9. Thanks Crystal for the information on Greta. Her family will be in my thoughts and prayers. I want to add my thoughts to all these and hope that ALL the names remembered are well and healthy. Does anyone know of Theresa? I really miss her posts and writing style.
  10. I doubt that your parents are stingy, ha, ha!Just wait and oneday you will be on the OTHER END. You go off to college soon don't you? Let me know some of your plans. Take care
  11. Hi Aaron, Don't use the WD40, it causes problems in the long run. A technician needs to address the problem for the long-term fix. The mechanism must be taken apart. If you are willing to attempt this call your tuner and he or she may tell you how to accomplish this. One technician charged me $100 to fix a squeak and the next morning it still squeaked. She came back and had the nerve to say she tried a quick-fix then proceeded to do the job correctly. But it only lasted a few months. I changed technicians and the new one fixed it while tunning the piano at NO CHARGE and it remains quiet. Good luck, that squeak drove me crazy and I know it's doing the same to you! [This message has been edited by Tenor1 (edited 01-28-2002).]
  12. Good luck with the audition Aaron, I haven't been around for a while here. Your choice of music ministry is very inspiring. I am actively involved with the Music Ministry at my church. I would suggest learning organ as this is much needed in many churchs.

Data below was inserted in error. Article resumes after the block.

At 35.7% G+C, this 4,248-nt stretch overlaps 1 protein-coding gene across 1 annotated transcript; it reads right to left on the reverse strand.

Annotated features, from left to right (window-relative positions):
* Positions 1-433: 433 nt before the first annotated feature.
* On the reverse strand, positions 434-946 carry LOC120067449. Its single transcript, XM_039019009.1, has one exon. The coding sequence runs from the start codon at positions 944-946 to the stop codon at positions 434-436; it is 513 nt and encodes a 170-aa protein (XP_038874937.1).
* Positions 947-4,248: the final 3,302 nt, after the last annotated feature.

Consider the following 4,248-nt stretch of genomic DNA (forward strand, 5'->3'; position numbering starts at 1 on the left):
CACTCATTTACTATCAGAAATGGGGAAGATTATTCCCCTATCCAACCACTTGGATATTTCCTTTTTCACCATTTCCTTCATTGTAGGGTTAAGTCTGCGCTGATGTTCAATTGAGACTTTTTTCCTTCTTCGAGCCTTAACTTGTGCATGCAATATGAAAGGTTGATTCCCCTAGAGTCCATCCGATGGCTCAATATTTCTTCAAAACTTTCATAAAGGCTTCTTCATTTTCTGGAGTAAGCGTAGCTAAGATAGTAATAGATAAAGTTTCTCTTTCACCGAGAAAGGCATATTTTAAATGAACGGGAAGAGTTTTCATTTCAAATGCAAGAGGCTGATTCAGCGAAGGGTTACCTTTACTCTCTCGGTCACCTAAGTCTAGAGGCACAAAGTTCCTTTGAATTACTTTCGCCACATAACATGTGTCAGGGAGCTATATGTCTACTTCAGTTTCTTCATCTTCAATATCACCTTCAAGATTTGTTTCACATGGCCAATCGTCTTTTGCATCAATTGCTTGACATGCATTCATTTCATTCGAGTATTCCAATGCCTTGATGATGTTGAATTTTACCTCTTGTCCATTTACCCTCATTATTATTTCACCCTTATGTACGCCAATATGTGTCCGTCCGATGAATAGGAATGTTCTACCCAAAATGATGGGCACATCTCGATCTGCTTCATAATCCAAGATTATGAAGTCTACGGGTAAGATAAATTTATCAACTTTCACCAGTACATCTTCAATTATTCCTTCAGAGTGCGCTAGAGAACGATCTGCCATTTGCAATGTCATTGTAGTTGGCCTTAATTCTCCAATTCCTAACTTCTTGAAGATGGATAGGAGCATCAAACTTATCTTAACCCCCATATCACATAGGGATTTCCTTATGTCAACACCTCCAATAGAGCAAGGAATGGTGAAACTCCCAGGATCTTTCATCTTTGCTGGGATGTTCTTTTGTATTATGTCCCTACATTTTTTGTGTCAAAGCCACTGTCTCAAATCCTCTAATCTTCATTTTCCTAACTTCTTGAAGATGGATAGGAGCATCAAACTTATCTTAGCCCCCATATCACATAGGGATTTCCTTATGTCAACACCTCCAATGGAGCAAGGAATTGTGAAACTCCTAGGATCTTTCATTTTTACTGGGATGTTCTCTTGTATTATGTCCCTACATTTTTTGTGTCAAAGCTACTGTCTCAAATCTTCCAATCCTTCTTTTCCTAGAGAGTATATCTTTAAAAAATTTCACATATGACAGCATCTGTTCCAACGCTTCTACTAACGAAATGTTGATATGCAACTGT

13. I'm with Tropicalfruitmom and accompany more than work on solo stuff. Although I will be doing a two-piano piece with a friend called Saramouche. I played this years ago though so it may not count. The vocal stuff I'm currently accompanying is by Richard Strauss and Brahms.
  14. Hi Muon, Interesting from my propsective I suppose. I would dare to guess that my personal family background is more cosmopolitan than most board members, since most family members speak Chinese, French, Italian, German and English. I was born in Macau and raised in Switzerland. Accents are something that I am extremly accustomed to. Generally, we correct family members pronunciation of names, using the native country of the person. I have extended family members in every Western European country and many Eastern ones also, plus Africa, South America and India. My family was in China for 400 hundred years with the Portugeese settling there in the 1600's. Of course there was intermarriage with the local Chinese during that time but also with many European settlers. It is a very unique melting pot. My family left Shanghai when the Communists took over China in @1946 and when to Macau where I was born. I am one of four siblings and we each speak with a slightly different English accent but our French is purely Parisian since that was my mothers educated language from Shanghai. My Russian is the most rusty since the death of my Russian grandmother. But I can still pronouce the names enough to tutor choirs in Russian. Well, I didn't mean to bore you with all that, but wanted to share why I think this topic is interesting to me.
  15. This is really interesting! I've really never thought about all the possible pronunciations before this. Grumiaux = Grew-Me-Oh Iupviolin is correct for Ysaye Losefowicz has a couple of variations, depending on where you are from, here goes Low-Saw-Fa-Witz and another Lo-Sa-Fo-Witz, pronounced evenly similar to Indian multisylable names Le Streghe = La Stre'-He I Palpiti - E-Pal-Pee-Tee Nel cor piu non mi sento = Neal-Cour-Peu-Non-Mee-Sento, that probably wasn't much help!